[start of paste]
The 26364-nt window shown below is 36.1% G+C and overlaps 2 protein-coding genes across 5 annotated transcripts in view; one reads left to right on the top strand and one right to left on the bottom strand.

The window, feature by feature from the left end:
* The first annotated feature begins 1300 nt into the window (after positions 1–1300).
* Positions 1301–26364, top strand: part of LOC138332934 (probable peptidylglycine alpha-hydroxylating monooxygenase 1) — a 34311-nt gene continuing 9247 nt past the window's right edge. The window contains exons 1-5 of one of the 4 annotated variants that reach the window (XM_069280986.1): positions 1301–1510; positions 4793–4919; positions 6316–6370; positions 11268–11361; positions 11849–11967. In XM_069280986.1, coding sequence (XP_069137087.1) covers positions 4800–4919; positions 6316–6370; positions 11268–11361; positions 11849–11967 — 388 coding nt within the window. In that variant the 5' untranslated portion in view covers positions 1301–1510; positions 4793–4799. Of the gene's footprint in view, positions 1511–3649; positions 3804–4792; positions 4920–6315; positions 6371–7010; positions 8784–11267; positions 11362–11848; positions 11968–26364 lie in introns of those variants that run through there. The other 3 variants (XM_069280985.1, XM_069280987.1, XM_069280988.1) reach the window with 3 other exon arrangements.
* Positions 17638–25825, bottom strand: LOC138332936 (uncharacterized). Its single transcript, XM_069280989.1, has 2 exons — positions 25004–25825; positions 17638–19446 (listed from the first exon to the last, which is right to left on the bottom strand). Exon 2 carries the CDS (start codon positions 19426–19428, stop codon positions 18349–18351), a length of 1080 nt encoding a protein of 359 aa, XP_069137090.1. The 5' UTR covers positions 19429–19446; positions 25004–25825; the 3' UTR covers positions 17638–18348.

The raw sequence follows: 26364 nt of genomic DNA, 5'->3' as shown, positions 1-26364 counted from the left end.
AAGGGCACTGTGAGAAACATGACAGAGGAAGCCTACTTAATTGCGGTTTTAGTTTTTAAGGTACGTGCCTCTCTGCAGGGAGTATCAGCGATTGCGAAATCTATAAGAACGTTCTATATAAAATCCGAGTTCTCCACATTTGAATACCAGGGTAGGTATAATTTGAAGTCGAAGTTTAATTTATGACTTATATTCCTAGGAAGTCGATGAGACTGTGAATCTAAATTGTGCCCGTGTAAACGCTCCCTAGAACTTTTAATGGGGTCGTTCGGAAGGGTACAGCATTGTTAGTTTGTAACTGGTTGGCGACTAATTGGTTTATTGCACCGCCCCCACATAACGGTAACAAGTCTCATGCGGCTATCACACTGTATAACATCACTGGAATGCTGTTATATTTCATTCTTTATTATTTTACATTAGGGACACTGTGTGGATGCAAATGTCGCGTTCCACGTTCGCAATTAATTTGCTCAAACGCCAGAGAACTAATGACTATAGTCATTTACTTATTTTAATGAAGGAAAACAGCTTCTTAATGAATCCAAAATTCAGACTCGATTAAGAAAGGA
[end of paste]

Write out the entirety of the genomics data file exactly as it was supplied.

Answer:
The 26364-nt window shown below is 36.1% G+C and overlaps 2 protein-coding genes across 5 annotated transcripts in view; one reads left to right on the top strand and one right to left on the bottom strand.

The window, feature by feature from the left end:
* The first annotated feature begins 1300 nt into the window (after positions 1–1300).
* Positions 1301–26364, top strand: part of LOC138332934 (probable peptidylglycine alpha-hydroxylating monooxygenase 1) — a 34311-nt gene continuing 9247 nt past the window's right edge. The window contains exons 1-5 of one of the 4 annotated variants that reach the window (XM_069280986.1): positions 1301–1510; positions 4793–4919; positions 6316–6370; positions 11268–11361; positions 11849–11967. In XM_069280986.1, coding sequence (XP_069137087.1) covers positions 4800–4919; positions 6316–6370; positions 11268–11361; positions 11849–11967 — 388 coding nt within the window. In that variant the 5' untranslated portion in view covers positions 1301–1510; positions 4793–4799. Of the gene's footprint in view, positions 1511–3649; positions 3804–4792; positions 4920–6315; positions 6371–7010; positions 8784–11267; positions 11362–11848; positions 11968–26364 lie in introns of those variants that run through there. The other 3 variants (XM_069280985.1, XM_069280987.1, XM_069280988.1) reach the window with 3 other exon arrangements.
* Positions 17638–25825, bottom strand: LOC138332936 (uncharacterized). Its single transcript, XM_069280989.1, has 2 exons — positions 25004–25825; positions 17638–19446 (listed from the first exon to the last, which is right to left on the bottom strand). Exon 2 carries the CDS (start codon positions 19426–19428, stop codon positions 18349–18351), a length of 1080 nt encoding a protein of 359 aa, XP_069137090.1. The 5' UTR covers positions 19429–19446; positions 25004–25825; the 3' UTR covers positions 17638–18348.

The raw sequence follows: 26364 nt of genomic DNA, 5'->3' as shown, positions 1-26364 counted from the left end.
AAGGGCACTGTGAGAAACATGACAGAGGAAGCCTACTTAATTGCGGTTTTAGTTTTTAAGGTACGTGCCTCTCTGCAGGGAGTATCAGCGATTGCGAAATCTATAAGAACGTTCTATATAAAATCCGAGTTCTCCACATTTGAATACCAGGGTAGGTATAATTTGAAGTCGAAGTTTAATTTATGACTTATATTCCTAGGAAGTCGATGAGACTGTGAATCTAAATTGTGCCCGTGTAAACGCTCCCTAGAACTTTTAATGGGGTCGTTCGGAAGGGTACAGCATTGTTAGTTTGTAACTGGTTGGCGACTAATTGGTTTATTGCACCGCCCCCACATAACGGTAACAAGTCTCATGCGGCTATCACACTGTATAACATCACTGGAATGCTGTTATATTTCATTCTTTATTATTTTACATTAGGGACACTGTGTGGATGCAAATGTCGCGTTCCACGTTCGCAATTAATTTGCTCAAACGCCAGAGAACTAATGACTATAGTCATTTACTTATTTTAATGAAGGAAAACAGCTTCTTAATGAATCCAAAATTCAGACTCGATTAAGAAAGGA